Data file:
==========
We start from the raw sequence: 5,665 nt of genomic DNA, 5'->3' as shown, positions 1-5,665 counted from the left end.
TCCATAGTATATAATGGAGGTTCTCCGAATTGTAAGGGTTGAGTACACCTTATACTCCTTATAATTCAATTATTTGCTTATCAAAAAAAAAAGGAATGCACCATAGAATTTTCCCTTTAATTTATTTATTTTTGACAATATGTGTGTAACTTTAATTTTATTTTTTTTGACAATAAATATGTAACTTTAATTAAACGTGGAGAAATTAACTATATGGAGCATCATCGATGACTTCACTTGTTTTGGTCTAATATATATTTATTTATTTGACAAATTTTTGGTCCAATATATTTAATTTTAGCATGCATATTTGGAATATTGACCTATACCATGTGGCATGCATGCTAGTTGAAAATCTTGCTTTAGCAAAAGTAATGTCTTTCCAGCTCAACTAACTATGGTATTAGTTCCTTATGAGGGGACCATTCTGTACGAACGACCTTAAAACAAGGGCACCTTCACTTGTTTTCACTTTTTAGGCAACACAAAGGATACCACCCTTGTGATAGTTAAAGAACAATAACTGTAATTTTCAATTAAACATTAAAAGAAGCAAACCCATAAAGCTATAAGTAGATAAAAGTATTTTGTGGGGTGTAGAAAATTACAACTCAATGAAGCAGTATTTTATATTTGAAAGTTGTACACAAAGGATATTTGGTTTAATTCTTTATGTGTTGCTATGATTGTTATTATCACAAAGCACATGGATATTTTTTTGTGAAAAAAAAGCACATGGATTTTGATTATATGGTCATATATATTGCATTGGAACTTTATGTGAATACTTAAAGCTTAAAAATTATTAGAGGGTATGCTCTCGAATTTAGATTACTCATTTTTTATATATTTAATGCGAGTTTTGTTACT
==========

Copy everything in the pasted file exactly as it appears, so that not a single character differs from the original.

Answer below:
We start from the raw sequence: 5,665 nt of genomic DNA, 5'->3' as shown, positions 1-5,665 counted from the left end.
TCCATAGTATATAATGGAGGTTCTCCGAATTGTAAGGGTTGAGTACACCTTATACTCCTTATAATTCAATTATTTGCTTATCAAAAAAAAAAGGAATGCACCATAGAATTTTCCCTTTAATTTATTTATTTTTGACAATATGTGTGTAACTTTAATTTTATTTTTTTTGACAATAAATATGTAACTTTAATTAAACGTGGAGAAATTAACTATATGGAGCATCATCGATGACTTCACTTGTTTTGGTCTAATATATATTTATTTATTTGACAAATTTTTGGTCCAATATATTTAATTTTAGCATGCATATTTGGAATATTGACCTATACCATGTGGCATGCATGCTAGTTGAAAATCTTGCTTTAGCAAAAGTAATGTCTTTCCAGCTCAACTAACTATGGTATTAGTTCCTTATGAGGGGACCATTCTGTACGAACGACCTTAAAACAAGGGCACCTTCACTTGTTTTCACTTTTTAGGCAACACAAAGGATACCACCCTTGTGATAGTTAAAGAACAATAACTGTAATTTTCAATTAAACATTAAAAGAAGCAAACCCATAAAGCTATAAGTAGATAAAAGTATTTTGTGGGGTGTAGAAAATTACAACTCAATGAAGCAGTATTTTATATTTGAAAGTTGTACACAAAGGATATTTGGTTTAATTCTTTATGTGTTGCTATGATTGTTATTATCACAAAGCACATGGATATTTTTTTGTGAAAAAAAAGCACATGGATTTTGATTATATGGTCATATATATTGCATTGGAACTTTATGTGAATACTTAAAGCTTAAAAATTATTAGAGGGTATGCTCTCGAATTTAGATTACTCATTTTTTATATATTTAATGCGAGTTTTGTTACT